How Beautiful This Is to See And Hear

By on May 11, 2016
Learning to See

One of the most popular of St. Louis Community College’s Lean products has been our “Learning to See” series of six discussion/planning sessions targeted at giving participants the ability to use that very powerful tool of Lean, Value-Stream Mapping, to make waste in work processes “visible.”

From its inception six years ago, we faced three primary challenges with this seminar series.

First, we wanted to make sure the series was interesting. To state the obvious, if participants in a seminar don’t find the material and discussions engaging because they’re interesting, nothing happens and the experience is a waste of time and money.

Second, we wanted to do everything we could to structure a series that would drive some immediate payback to the client as the training was progressing. We saw this as important for two reasons, those being:

  1. Clients pay for results and the sooner they can see tangible results the sooner they will view their investment in the training as a wise one.
  2. Nothing speaks with greater clarity and power to participants in training than seeing the direct, tangible impact what they’re learning has on their operations.

Third, we wanted this series to drive some basic changes in the way in which participants understood Lean manufacturing and, specifically, the way in which Lean impacts the change process.
Within the last year, we’ve seen proof that our Learning to See series meets these challenges.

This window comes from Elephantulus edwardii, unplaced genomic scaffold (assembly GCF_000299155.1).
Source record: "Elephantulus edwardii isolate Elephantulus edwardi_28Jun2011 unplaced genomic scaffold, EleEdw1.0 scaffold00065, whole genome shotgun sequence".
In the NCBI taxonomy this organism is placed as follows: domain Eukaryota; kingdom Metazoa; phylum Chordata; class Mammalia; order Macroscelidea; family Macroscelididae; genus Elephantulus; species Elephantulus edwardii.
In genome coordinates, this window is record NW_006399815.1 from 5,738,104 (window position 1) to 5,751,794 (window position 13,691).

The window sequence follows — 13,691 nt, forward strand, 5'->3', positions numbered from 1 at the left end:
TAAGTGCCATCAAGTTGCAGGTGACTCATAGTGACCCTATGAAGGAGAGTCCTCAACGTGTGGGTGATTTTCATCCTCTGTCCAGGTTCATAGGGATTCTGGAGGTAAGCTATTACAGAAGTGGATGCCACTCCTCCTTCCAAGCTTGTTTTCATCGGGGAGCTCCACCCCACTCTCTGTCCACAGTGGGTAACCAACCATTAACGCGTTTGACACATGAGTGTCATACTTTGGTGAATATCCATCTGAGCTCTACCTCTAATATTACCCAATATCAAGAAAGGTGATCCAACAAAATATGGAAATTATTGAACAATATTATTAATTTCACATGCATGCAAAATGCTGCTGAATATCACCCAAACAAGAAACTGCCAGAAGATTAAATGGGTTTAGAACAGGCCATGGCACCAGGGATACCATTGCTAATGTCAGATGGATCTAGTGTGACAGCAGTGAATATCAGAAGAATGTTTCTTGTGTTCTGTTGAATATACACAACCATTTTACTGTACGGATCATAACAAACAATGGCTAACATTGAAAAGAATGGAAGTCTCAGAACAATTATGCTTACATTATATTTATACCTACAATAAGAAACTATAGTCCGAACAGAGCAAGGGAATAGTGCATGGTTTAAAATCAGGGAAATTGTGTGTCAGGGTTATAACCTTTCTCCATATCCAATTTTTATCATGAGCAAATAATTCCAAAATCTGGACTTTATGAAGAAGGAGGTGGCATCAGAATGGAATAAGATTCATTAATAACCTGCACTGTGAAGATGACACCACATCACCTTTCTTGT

Here are just two examples of what we’ve seen.

During the fifth session of one of the series, a team reported on their analysis of the process flow of one of their products. They reported to the group on the current state value stream map they had developed followed by a report on a future state map showing process improvements that were needed. The result of their analysis: A projected savings of $400,000/year after implementing modifications in the flow of this product that were obvious after the waste was made visible, as well as being simple to implement.

Following their completion of the Learning to See series, two participants said the following on seminar evaluation forms:

“Over the years I have seen frustration from people who expect Lean to happen overnight. I learned a lot about how to keep people focused and keep the morale up by convincing them that this is a process, not a single event.”

“I have changed my focus from “employee” to “the process and work environment.”

How beautiful this is to see and hear because these shifts in focus are at the very heart of what it is that makes Lean sustainable, ensuring that the client’s investment in these services drives a very significant ROI. Call me anytime at 314-303-0612 and let’s arrange a time to meet and discuss how this series can be used to support your Lean transformation.

About George Friesen

George Friesen serves as Business Practice Leader - Lean Manufacturing for the Workforce Solutions Group of St. Louis Community College. He has led the College's Lean business practice area since 2000. Prior to joining the College, George worked for Maritz Performance Improvement Company. Over the past 35 years, he has served a wide variety of Fortune 500 companies, specializing during the past eleven years in Lean Manufacturing, focusing especially on the 5S System, Lean leadership and thinking processes, Value Stream Mapping, and Lean team building. George is a graduate of Washington University (AB), Webster University (MA), and United States Air Force Flight Training.

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